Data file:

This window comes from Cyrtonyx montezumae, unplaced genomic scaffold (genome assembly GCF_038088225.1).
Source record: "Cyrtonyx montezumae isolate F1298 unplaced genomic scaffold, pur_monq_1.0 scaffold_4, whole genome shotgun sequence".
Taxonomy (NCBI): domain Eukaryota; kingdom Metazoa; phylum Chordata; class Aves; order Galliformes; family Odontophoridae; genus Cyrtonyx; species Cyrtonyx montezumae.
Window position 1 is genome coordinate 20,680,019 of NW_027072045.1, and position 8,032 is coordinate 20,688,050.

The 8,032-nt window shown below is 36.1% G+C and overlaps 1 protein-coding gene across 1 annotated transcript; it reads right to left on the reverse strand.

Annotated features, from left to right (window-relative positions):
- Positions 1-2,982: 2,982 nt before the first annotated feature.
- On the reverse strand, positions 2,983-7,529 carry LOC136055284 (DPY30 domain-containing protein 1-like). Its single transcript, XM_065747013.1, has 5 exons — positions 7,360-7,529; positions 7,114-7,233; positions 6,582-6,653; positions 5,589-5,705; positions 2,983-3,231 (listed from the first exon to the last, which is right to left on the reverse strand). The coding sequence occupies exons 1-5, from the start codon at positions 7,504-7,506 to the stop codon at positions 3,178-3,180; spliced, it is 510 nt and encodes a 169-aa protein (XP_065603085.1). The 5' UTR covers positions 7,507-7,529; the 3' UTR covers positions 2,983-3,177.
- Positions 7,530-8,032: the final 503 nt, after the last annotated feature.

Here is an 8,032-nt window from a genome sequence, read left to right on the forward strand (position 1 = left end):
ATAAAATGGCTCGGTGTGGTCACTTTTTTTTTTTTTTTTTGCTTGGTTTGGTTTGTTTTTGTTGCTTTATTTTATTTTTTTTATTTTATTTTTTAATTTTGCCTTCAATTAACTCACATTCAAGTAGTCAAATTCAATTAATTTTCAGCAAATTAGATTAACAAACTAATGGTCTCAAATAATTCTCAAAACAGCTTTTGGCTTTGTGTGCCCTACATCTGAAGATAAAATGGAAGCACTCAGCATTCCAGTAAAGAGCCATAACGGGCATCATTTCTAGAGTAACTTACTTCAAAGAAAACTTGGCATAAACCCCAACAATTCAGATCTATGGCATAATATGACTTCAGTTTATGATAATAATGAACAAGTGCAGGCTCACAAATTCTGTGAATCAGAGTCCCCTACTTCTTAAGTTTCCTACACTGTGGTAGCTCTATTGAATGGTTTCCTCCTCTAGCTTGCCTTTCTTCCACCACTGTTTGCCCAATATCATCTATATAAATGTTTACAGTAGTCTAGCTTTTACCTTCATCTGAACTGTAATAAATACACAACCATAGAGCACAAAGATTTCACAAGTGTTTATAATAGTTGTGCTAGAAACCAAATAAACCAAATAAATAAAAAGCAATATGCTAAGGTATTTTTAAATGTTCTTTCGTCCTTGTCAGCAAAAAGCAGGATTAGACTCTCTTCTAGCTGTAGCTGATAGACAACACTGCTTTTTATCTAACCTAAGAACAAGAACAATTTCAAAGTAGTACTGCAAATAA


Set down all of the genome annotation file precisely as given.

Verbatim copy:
This window comes from Cyrtonyx montezumae, unplaced genomic scaffold (genome assembly GCF_038088225.1).
Source record: "Cyrtonyx montezumae isolate F1298 unplaced genomic scaffold, pur_monq_1.0 scaffold_4, whole genome shotgun sequence".
Taxonomy (NCBI): domain Eukaryota; kingdom Metazoa; phylum Chordata; class Aves; order Galliformes; family Odontophoridae; genus Cyrtonyx; species Cyrtonyx montezumae.
Window position 1 is genome coordinate 20,680,019 of NW_027072045.1, and position 8,032 is coordinate 20,688,050.

The 8,032-nt window shown below is 36.1% G+C and overlaps 1 protein-coding gene across 1 annotated transcript; it reads right to left on the reverse strand.

Annotated features, from left to right (window-relative positions):
- Positions 1-2,982: 2,982 nt before the first annotated feature.
- On the reverse strand, positions 2,983-7,529 carry LOC136055284 (DPY30 domain-containing protein 1-like). Its single transcript, XM_065747013.1, has 5 exons — positions 7,360-7,529; positions 7,114-7,233; positions 6,582-6,653; positions 5,589-5,705; positions 2,983-3,231 (listed from the first exon to the last, which is right to left on the reverse strand). The coding sequence occupies exons 1-5, from the start codon at positions 7,504-7,506 to the stop codon at positions 3,178-3,180; spliced, it is 510 nt and encodes a 169-aa protein (XP_065603085.1). The 5' UTR covers positions 7,507-7,529; the 3' UTR covers positions 2,983-3,177.
- Positions 7,530-8,032: the final 503 nt, after the last annotated feature.

Here is an 8,032-nt window from a genome sequence, read left to right on the forward strand (position 1 = left end):
ATAAAATGGCTCGGTGTGGTCACTTTTTTTTTTTTTTTTTGCTTGGTTTGGTTTGTTTTTGTTGCTTTATTTTATTTTTTTTATTTTATTTTTTAATTTTGCCTTCAATTAACTCACATTCAAGTAGTCAAATTCAATTAATTTTCAGCAAATTAGATTAACAAACTAATGGTCTCAAATAATTCTCAAAACAGCTTTTGGCTTTGTGTGCCCTACATCTGAAGATAAAATGGAAGCACTCAGCATTCCAGTAAAGAGCCATAACGGGCATCATTTCTAGAGTAACTTACTTCAAAGAAAACTTGGCATAAACCCCAACAATTCAGATCTATGGCATAATATGACTTCAGTTTATGATAATAATGAACAAGTGCAGGCTCACAAATTCTGTGAATCAGAGTCCCCTACTTCTTAAGTTTCCTACACTGTGGTAGCTCTATTGAATGGTTTCCTCCTCTAGCTTGCCTTTCTTCCACCACTGTTTGCCCAATATCATCTATATAAATGTTTACAGTAGTCTAGCTTTTACCTTCATCTGAACTGTAATAAATACACAACCATAGAGCACAAAGATTTCACAAGTGTTTATAATAGTTGTGCTAGAAACCAAATAAACCAAATAAATAAAAAGCAATATGCTAAGGTATTTTTAAATGTTCTTTCGTCCTTGTCAGCAAAAAGCAGGATTAGACTCTCTTCTAGCTGTAGCTGATAGACAACACTGCTTTTTATCTAACCTAAGAACAAGAACAATTTCAAAGTAGTACTGCAAATAA